Child care educators referred to the issue of privacy from two aspects: Violation of staff privacy and violation of children’s privacy.

Violation of staff privacy

The documentation of cameras in the child care centres creates situations in which private actions become public and exposed. For example:

The staff is not always comfortable, they call it the Big Brother feeling that you are always watched and even to pick your nose is hard,


I think they feel more exposed. I will give you the most stupid example, yes? Someone had underpants that needed fixing and she felt like doing so, but then she knows there are cameras, like, come on, we’ve all had this need to fix our underpants and pull them out, so you’re used to pulling them when nobody sees…

Therefore, all participants rejected the installation of cameras that broadcast online, which expose staff to anyone who has access to this media in real-time; however, they prefer to limit access of parents to camera recordings and reveal the documentation only under their control.

Violation of pre-schoolers’ privacy

Child care educators expressed their feeling of discomfort due to possible invasion of the pre-schooler’s privacy, as mentioned: “I think it influences the privacy of the pre-schoolers. You change their diaper, fix them, this is a problem, [invasion of] personal privacy”.


The current research strives to expand our understanding of the perceived impact of camera presence in child care centres from early childhood teachers’ perspective. We focus on issues related to staff behaviour, child care centre routine, parent–teacher relationships, relationship among child care centre staff, and perceived violation of privacy.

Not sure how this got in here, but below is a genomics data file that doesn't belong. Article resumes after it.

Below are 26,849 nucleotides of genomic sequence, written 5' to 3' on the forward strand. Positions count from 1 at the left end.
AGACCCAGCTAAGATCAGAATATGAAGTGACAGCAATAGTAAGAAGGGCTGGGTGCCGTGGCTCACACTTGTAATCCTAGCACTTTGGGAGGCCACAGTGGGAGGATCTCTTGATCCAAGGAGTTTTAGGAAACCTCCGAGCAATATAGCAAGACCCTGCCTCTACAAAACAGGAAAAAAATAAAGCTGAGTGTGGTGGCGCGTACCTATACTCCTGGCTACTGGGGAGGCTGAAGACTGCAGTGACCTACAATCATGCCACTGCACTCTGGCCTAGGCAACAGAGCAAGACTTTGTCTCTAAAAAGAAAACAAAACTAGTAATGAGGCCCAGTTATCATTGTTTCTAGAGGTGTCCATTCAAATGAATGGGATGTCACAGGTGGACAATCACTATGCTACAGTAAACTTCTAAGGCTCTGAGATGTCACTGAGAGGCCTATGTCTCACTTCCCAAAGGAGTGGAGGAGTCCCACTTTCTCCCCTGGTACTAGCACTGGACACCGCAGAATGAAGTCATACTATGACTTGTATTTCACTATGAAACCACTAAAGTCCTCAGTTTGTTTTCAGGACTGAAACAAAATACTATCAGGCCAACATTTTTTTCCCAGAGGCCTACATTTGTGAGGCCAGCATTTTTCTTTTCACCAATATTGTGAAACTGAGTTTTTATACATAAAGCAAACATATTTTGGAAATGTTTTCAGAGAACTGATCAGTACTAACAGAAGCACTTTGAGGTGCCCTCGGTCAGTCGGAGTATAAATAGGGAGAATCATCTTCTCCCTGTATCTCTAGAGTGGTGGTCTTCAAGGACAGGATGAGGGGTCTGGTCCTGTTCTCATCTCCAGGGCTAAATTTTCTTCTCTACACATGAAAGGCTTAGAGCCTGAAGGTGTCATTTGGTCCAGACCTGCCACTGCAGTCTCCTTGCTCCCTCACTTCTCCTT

The original purpose of installing cameras in child care centres was, according to child care educators, to prevent aggressive behaviour against toddlers by staff members, or at least to detect cases of child abuse (Amos et al., 2015). Child care educators, management and parents had assumed that CCTVs would assist in preventing abusive and violent behaviour and thus contribute to children’s safety, in a similar way to their function in schools (Garcia, 2003; Nickerson et al., 2008; Squelch & Squelch, 2005). In practice, our study shows that cameras may have a broader effect on child care centre employees, creating both opportunities and challenges.

Our findings indicate that camera presence in child care centres had a panoptic effect on child care centre staff. They have a restraining effect on staff’s behaviour. Nevertheless, this restraint does not always refer to violence, but rather creates inconvenience and embarrassment among staff members: they may not act spontaneously and freely, knowing that the “big brother” is recording their every step and that they are under constant inspection (Hope, 2010).

Child care centre staff under camera surveillance calculate their every step, due to concerns regarding their image in the eyes of the parents. Thus, they may avoid specific activities that may be embarrassing to them, e.g., dancing or singing, which are a vital component in early childhood education (van As & Excell, 2018). Thus, the installation of cameras in the child care centres may interfere with the pedagogical process and impair the quality of education provided. We propose an additional point of view, related to possibilities of visual documentation of children’s activities, thereby acknowledging what children are doing de facto, from a pedagogical perspective. This may shift the interest in CCTV documentation to a more positive realm (Sparrman & Lindgren, 2010).

The findings also show that the installation of security cameras in child care centres also affect child care centre routines. Child care educators specifically complained that the cameras are annoying and a time-consuming nuisance that interferes in managing their daily child care centre routine. Instead of focusing on the children’s needs, they allocate time to matters related to camera recording. These child care educators find themselves dealing extensively with managerial-administrative tasks instead of educational work, at the expense of the quality of education provided to the children.